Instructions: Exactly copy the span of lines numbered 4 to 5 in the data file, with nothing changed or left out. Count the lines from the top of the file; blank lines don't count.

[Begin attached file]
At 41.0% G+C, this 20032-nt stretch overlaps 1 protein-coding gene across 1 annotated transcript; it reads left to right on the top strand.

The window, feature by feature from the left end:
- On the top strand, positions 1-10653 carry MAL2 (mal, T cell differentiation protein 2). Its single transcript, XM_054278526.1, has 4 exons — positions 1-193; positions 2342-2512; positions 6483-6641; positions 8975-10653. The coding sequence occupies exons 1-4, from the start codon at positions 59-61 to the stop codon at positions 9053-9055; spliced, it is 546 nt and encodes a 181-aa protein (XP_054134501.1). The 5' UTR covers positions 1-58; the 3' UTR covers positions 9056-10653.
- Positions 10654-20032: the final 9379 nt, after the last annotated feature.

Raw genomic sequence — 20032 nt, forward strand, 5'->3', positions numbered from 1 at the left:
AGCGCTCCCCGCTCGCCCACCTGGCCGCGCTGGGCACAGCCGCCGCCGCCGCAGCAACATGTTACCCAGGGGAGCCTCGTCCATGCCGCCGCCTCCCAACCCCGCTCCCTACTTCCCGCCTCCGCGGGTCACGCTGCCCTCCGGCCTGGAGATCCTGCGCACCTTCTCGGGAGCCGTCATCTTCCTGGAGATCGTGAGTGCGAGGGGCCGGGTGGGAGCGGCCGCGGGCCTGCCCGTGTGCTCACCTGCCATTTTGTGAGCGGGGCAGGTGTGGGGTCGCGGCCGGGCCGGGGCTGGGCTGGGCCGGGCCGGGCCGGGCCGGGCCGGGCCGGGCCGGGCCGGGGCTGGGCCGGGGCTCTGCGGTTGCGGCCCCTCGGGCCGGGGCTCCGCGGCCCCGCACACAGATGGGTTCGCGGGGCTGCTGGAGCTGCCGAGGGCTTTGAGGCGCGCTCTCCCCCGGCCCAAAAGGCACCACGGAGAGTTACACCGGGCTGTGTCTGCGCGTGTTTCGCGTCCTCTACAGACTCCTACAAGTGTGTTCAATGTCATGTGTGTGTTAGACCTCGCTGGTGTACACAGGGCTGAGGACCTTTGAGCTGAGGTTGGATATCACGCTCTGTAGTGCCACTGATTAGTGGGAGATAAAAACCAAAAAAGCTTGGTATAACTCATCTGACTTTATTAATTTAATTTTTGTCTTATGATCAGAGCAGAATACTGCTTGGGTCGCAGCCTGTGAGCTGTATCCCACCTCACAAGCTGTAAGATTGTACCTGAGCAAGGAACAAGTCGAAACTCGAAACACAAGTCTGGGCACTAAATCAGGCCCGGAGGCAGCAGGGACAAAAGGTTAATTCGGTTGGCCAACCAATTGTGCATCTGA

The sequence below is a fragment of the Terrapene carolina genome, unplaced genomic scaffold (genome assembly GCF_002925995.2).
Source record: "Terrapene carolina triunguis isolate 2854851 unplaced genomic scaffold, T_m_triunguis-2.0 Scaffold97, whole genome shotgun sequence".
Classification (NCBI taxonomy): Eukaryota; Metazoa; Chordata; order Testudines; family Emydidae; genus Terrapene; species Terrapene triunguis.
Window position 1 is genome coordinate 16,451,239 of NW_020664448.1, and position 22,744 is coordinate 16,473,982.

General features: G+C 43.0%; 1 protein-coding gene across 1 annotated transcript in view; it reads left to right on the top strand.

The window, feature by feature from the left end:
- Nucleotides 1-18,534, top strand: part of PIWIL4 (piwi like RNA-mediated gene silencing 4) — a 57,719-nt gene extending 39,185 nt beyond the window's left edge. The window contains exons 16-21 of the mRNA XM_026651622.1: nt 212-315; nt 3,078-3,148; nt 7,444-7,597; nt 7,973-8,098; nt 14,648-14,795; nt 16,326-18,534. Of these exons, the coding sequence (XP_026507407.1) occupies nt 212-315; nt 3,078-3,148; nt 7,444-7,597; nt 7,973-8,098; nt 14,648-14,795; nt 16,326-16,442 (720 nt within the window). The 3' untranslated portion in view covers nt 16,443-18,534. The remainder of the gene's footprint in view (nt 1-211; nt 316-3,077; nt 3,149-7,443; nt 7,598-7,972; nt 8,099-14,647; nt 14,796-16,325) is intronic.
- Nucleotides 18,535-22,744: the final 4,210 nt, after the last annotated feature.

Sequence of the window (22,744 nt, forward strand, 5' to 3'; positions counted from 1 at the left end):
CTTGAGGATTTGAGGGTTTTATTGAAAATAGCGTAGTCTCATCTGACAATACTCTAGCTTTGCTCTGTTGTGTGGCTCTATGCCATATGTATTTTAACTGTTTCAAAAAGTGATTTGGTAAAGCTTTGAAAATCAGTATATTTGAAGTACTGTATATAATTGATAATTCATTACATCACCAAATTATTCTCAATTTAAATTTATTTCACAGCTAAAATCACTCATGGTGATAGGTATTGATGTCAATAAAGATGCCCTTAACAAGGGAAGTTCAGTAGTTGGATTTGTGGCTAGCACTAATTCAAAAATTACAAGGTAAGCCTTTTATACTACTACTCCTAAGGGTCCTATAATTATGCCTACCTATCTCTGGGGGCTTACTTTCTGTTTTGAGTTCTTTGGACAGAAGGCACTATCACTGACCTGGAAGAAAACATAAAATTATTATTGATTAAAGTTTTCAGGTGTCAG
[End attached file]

- Positions 10654-20032: the final 9379 nt, after the last annotated feature.

Raw genomic sequence — 20032 nt, forward strand, 5'->3', positions numbered from 1 at the left: